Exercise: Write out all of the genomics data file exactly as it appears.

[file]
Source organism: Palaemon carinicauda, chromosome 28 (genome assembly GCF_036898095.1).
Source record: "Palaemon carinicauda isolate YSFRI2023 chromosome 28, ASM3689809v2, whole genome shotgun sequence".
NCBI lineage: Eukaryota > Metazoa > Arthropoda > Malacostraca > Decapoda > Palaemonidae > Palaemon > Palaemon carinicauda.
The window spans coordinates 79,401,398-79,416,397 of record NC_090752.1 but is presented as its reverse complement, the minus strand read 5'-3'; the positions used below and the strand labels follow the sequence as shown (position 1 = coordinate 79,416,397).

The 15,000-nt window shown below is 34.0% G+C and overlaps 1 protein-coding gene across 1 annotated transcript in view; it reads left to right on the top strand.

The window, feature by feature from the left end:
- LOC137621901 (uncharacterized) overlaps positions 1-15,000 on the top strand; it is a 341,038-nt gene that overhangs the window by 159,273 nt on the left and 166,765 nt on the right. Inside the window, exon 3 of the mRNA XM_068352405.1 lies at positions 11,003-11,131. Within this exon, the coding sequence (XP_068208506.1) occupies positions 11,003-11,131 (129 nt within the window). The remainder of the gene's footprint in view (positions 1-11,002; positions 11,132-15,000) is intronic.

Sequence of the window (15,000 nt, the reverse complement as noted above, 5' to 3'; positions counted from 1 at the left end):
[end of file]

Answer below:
Source organism: Palaemon carinicauda, chromosome 28 (genome assembly GCF_036898095.1).
Source record: "Palaemon carinicauda isolate YSFRI2023 chromosome 28, ASM3689809v2, whole genome shotgun sequence".
NCBI lineage: Eukaryota > Metazoa > Arthropoda > Malacostraca > Decapoda > Palaemonidae > Palaemon > Palaemon carinicauda.
The window spans coordinates 79,401,398-79,416,397 of record NC_090752.1 but is presented as its reverse complement, the minus strand read 5'-3'; the positions used below and the strand labels follow the sequence as shown (position 1 = coordinate 79,416,397).

The 15,000-nt window shown below is 34.0% G+C and overlaps 1 protein-coding gene across 1 annotated transcript in view; it reads left to right on the top strand.

The window, feature by feature from the left end:
- LOC137621901 (uncharacterized) overlaps positions 1-15,000 on the top strand; it is a 341,038-nt gene that overhangs the window by 159,273 nt on the left and 166,765 nt on the right. Inside the window, exon 3 of the mRNA XM_068352405.1 lies at positions 11,003-11,131. Within this exon, the coding sequence (XP_068208506.1) occupies positions 11,003-11,131 (129 nt within the window). The remainder of the gene's footprint in view (positions 1-11,002; positions 11,132-15,000) is intronic.

Sequence of the window (15,000 nt, the reverse complement as noted above, 5' to 3'; positions counted from 1 at the left end):